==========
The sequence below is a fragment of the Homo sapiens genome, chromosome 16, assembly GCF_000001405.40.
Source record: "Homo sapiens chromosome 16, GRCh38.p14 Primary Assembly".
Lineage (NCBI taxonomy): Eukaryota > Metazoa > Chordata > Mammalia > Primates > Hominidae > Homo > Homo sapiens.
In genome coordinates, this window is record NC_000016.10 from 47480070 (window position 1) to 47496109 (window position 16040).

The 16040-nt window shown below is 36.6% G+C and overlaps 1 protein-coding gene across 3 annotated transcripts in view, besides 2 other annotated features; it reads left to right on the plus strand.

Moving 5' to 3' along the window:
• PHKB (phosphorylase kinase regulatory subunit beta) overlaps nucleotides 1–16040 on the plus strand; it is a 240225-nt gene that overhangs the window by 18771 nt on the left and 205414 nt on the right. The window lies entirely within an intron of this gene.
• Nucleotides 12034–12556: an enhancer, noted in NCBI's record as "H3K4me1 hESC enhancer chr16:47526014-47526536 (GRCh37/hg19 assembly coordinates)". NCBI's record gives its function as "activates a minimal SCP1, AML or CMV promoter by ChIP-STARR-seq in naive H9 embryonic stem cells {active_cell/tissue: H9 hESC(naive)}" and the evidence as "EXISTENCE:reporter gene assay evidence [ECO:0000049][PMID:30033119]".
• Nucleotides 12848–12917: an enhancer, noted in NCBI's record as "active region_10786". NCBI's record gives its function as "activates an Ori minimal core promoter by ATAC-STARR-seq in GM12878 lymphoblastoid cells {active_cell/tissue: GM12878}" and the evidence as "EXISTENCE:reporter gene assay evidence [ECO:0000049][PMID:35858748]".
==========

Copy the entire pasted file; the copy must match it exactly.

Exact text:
The sequence below is a fragment of the Homo sapiens genome, chromosome 16, assembly GCF_000001405.40.
Source record: "Homo sapiens chromosome 16, GRCh38.p14 Primary Assembly".
Lineage (NCBI taxonomy): Eukaryota > Metazoa > Chordata > Mammalia > Primates > Hominidae > Homo > Homo sapiens.
In genome coordinates, this window is record NC_000016.10 from 47480070 (window position 1) to 47496109 (window position 16040).

The 16040-nt window shown below is 36.6% G+C and overlaps 1 protein-coding gene across 3 annotated transcripts in view, besides 2 other annotated features; it reads left to right on the plus strand.

Moving 5' to 3' along the window:
• PHKB (phosphorylase kinase regulatory subunit beta) overlaps nucleotides 1–16040 on the plus strand; it is a 240225-nt gene that overhangs the window by 18771 nt on the left and 205414 nt on the right. The window lies entirely within an intron of this gene.
• Nucleotides 12034–12556: an enhancer, noted in NCBI's record as "H3K4me1 hESC enhancer chr16:47526014-47526536 (GRCh37/hg19 assembly coordinates)". NCBI's record gives its function as "activates a minimal SCP1, AML or CMV promoter by ChIP-STARR-seq in naive H9 embryonic stem cells {active_cell/tissue: H9 hESC(naive)}" and the evidence as "EXISTENCE:reporter gene assay evidence [ECO:0000049][PMID:30033119]".
• Nucleotides 12848–12917: an enhancer, noted in NCBI's record as "active region_10786". NCBI's record gives its function as "activates an Ori minimal core promoter by ATAC-STARR-seq in GM12878 lymphoblastoid cells {active_cell/tissue: GM12878}" and the evidence as "EXISTENCE:reporter gene assay evidence [ECO:0000049][PMID:35858748]".